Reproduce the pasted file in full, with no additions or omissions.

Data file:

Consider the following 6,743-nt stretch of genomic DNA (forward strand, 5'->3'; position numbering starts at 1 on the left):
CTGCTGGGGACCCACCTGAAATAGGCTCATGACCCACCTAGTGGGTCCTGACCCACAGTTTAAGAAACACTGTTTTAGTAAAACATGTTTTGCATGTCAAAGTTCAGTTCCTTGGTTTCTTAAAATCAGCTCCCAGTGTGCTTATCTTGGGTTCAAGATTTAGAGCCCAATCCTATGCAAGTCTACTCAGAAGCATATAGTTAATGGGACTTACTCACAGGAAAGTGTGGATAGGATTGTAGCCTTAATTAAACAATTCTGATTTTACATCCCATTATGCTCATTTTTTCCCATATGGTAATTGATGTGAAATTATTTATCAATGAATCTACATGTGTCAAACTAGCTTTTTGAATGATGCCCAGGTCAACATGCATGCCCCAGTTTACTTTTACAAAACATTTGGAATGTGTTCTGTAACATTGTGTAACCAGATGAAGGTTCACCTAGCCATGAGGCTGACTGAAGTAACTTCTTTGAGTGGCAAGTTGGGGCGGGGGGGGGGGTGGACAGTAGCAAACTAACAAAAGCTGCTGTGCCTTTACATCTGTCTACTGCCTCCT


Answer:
Consider the following 6,743-nt stretch of genomic DNA (forward strand, 5'->3'; position numbering starts at 1 on the left):
CTGCTGGGGACCCACCTGAAATAGGCTCATGACCCACCTAGTGGGTCCTGACCCACAGTTTAAGAAACACTGTTTTAGTAAAACATGTTTTGCATGTCAAAGTTCAGTTCCTTGGTTTCTTAAAATCAGCTCCCAGTGTGCTTATCTTGGGTTCAAGATTTAGAGCCCAATCCTATGCAAGTCTACTCAGAAGCATATAGTTAATGGGACTTACTCACAGGAAAGTGTGGATAGGATTGTAGCCTTAATTAAACAATTCTGATTTTACATCCCATTATGCTCATTTTTTCCCATATGGTAATTGATGTGAAATTATTTATCAATGAATCTACATGTGTCAAACTAGCTTTTTGAATGATGCCCAGGTCAACATGCATGCCCCAGTTTACTTTTACAAAACATTTGGAATGTGTTCTGTAACATTGTGTAACCAGATGAAGGTTCACCTAGCCATGAGGCTGACTGAAGTAACTTCTTTGAGTGGCAAGTTGGGGCGGGGGGGGGGGTGGACAGTAGCAAACTAACAAAAGCTGCTGTGCCTTTACATCTGTCTACTGCCTCCT